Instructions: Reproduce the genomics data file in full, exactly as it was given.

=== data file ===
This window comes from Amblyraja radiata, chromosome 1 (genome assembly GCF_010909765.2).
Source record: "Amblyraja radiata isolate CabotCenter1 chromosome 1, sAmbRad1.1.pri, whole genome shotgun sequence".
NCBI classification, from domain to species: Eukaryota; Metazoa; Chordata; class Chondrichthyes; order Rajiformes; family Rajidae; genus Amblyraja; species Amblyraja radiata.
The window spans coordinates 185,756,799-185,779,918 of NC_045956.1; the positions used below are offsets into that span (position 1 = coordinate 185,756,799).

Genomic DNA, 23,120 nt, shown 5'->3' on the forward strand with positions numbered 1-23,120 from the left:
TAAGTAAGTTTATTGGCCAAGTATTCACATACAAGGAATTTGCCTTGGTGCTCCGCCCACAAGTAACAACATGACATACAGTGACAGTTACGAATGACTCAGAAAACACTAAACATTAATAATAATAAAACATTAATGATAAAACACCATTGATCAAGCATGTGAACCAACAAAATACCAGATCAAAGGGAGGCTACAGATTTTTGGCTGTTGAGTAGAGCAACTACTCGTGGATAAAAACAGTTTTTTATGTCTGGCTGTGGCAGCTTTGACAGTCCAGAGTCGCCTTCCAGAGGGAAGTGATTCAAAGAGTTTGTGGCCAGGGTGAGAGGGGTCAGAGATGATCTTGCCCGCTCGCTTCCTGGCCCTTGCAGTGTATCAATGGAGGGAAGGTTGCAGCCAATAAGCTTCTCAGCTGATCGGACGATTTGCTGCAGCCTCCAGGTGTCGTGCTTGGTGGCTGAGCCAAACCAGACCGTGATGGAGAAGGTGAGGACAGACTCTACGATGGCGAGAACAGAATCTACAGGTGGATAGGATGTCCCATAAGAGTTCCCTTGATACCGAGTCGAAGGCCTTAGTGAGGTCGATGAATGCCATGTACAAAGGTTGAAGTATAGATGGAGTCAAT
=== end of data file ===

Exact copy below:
This window comes from Amblyraja radiata, chromosome 1 (genome assembly GCF_010909765.2).
Source record: "Amblyraja radiata isolate CabotCenter1 chromosome 1, sAmbRad1.1.pri, whole genome shotgun sequence".
NCBI classification, from domain to species: Eukaryota; Metazoa; Chordata; class Chondrichthyes; order Rajiformes; family Rajidae; genus Amblyraja; species Amblyraja radiata.
The window spans coordinates 185,756,799-185,779,918 of NC_045956.1; the positions used below are offsets into that span (position 1 = coordinate 185,756,799).

Genomic DNA, 23,120 nt, shown 5'->3' on the forward strand with positions numbered 1-23,120 from the left:
TAAGTAAGTTTATTGGCCAAGTATTCACATACAAGGAATTTGCCTTGGTGCTCCGCCCACAAGTAACAACATGACATACAGTGACAGTTACGAATGACTCAGAAAACACTAAACATTAATAATAATAAAACATTAATGATAAAACACCATTGATCAAGCATGTGAACCAACAAAATACCAGATCAAAGGGAGGCTACAGATTTTTGGCTGTTGAGTAGAGCAACTACTCGTGGATAAAAACAGTTTTTTATGTCTGGCTGTGGCAGCTTTGACAGTCCAGAGTCGCCTTCCAGAGGGAAGTGATTCAAAGAGTTTGTGGCCAGGGTGAGAGGGGTCAGAGATGATCTTGCCCGCTCGCTTCCTGGCCCTTGCAGTGTATCAATGGAGGGAAGGTTGCAGCCAATAAGCTTCTCAGCTGATCGGACGATTTGCTGCAGCCTCCAGGTGTCGTGCTTGGTGGCTGAGCCAAACCAGACCGTGATGGAGAAGGTGAGGACAGACTCTACGATGGCGAGAACAGAATCTACAGGTGGATAGGATGTCCCATAAGAGTTCCCTTGATACCGAGTCGAAGGCCTTAGTGAGGTCGATGAATGCCATGTACAAAGGTTGAAGTATAGATGGAGTCAAT